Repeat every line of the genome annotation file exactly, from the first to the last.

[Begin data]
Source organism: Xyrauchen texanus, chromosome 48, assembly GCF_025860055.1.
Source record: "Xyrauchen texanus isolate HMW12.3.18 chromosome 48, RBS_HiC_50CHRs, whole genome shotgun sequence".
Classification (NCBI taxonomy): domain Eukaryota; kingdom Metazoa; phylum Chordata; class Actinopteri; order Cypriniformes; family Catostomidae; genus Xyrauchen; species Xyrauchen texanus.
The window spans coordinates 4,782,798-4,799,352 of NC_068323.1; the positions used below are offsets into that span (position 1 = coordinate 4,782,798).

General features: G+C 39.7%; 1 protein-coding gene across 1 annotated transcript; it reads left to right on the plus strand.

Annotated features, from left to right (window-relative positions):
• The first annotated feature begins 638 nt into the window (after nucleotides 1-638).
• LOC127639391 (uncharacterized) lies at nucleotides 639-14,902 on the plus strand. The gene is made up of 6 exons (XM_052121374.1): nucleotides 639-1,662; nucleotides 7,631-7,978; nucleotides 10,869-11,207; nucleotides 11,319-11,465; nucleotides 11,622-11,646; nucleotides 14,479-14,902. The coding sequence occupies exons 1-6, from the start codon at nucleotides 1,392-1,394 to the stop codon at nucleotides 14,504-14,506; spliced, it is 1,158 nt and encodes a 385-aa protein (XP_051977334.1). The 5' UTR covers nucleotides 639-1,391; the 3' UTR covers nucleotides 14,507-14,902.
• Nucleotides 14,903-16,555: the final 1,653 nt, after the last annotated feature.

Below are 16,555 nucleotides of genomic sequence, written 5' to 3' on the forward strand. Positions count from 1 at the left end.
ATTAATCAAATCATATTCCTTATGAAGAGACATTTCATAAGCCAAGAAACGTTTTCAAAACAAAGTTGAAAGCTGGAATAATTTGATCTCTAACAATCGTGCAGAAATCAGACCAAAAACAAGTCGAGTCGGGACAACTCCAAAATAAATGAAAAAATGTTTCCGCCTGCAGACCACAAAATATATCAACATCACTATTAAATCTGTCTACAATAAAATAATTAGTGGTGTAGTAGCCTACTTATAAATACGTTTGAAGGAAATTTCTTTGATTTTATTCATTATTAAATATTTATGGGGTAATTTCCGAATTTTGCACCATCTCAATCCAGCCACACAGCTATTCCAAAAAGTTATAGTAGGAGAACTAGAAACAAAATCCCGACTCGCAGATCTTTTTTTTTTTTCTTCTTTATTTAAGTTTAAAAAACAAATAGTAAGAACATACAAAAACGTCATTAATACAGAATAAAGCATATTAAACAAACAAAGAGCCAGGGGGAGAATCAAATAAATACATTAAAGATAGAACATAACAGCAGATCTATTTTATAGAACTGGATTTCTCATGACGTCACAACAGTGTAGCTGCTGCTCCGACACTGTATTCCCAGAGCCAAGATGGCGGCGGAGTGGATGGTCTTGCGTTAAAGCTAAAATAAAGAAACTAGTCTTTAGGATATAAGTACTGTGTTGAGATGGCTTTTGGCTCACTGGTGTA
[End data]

Source organism: Xyrauchen texanus, chromosome 48, assembly GCF_025860055.1.
Source record: "Xyrauchen texanus isolate HMW12.3.18 chromosome 48, RBS_HiC_50CHRs, whole genome shotgun sequence".
Classification (NCBI taxonomy): domain Eukaryota; kingdom Metazoa; phylum Chordata; class Actinopteri; order Cypriniformes; family Catostomidae; genus Xyrauchen; species Xyrauchen texanus.
The window spans coordinates 4,782,798-4,799,352 of NC_068323.1; the positions used below are offsets into that span (position 1 = coordinate 4,782,798).

General features: G+C 39.7%; 1 protein-coding gene across 1 annotated transcript; it reads left to right on the plus strand.

Annotated features, from left to right (window-relative positions):
• The first annotated feature begins 638 nt into the window (after nucleotides 1-638).
• LOC127639391 (uncharacterized) lies at nucleotides 639-14,902 on the plus strand. The gene is made up of 6 exons (XM_052121374.1): nucleotides 639-1,662; nucleotides 7,631-7,978; nucleotides 10,869-11,207; nucleotides 11,319-11,465; nucleotides 11,622-11,646; nucleotides 14,479-14,902. The coding sequence occupies exons 1-6, from the start codon at nucleotides 1,392-1,394 to the stop codon at nucleotides 14,504-14,506; spliced, it is 1,158 nt and encodes a 385-aa protein (XP_051977334.1). The 5' UTR covers nucleotides 639-1,391; the 3' UTR covers nucleotides 14,507-14,902.
• Nucleotides 14,903-16,555: the final 1,653 nt, after the last annotated feature.

Below are 16,555 nucleotides of genomic sequence, written 5' to 3' on the forward strand. Positions count from 1 at the left end.
ATTAATCAAATCATATTCCTTATGAAGAGACATTTCATAAGCCAAGAAACGTTTTCAAAACAAAGTTGAAAGCTGGAATAATTTGATCTCTAACAATCGTGCAGAAATCAGACCAAAAACAAGTCGAGTCGGGACAACTCCAAAATAAATGAAAAAATGTTTCCGCCTGCAGACCACAAAATATATCAACATCACTATTAAATCTGTCTACAATAAAATAATTAGTGGTGTAGTAGCCTACTTATAAATACGTTTGAAGGAAATTTCTTTGATTTTATTCATTATTAAATATTTATGGGGTAATTTCCGAATTTTGCACCATCTCAATCCAGCCACACAGCTATTCCAAAAAGTTATAGTAGGAGAACTAGAAACAAAATCCCGACTCGCAGATCTTTTTTTTTTTTCTTCTTTATTTAAGTTTAAAAAACAAATAGTAAGAACATACAAAAACGTCATTAATACAGAATAAAGCATATTAAACAAACAAAGAGCCAGGGGGAGAATCAAATAAATACATTAAAGATAGAACATAACAGCAGATCTATTTTATAGAACTGGATTTCTCATGACGTCACAACAGTGTAGCTGCTGCTCCGACACTGTATTCCCAGAGCCAAGATGGCGGCGGAGTGGATGGTCTTGCGTTAAAGCTAAAATAAAGAAACTAGTCTTTAGGATATAAGTACTGTGTTGAGATGGCTTTTGGCTCACTGGTGTA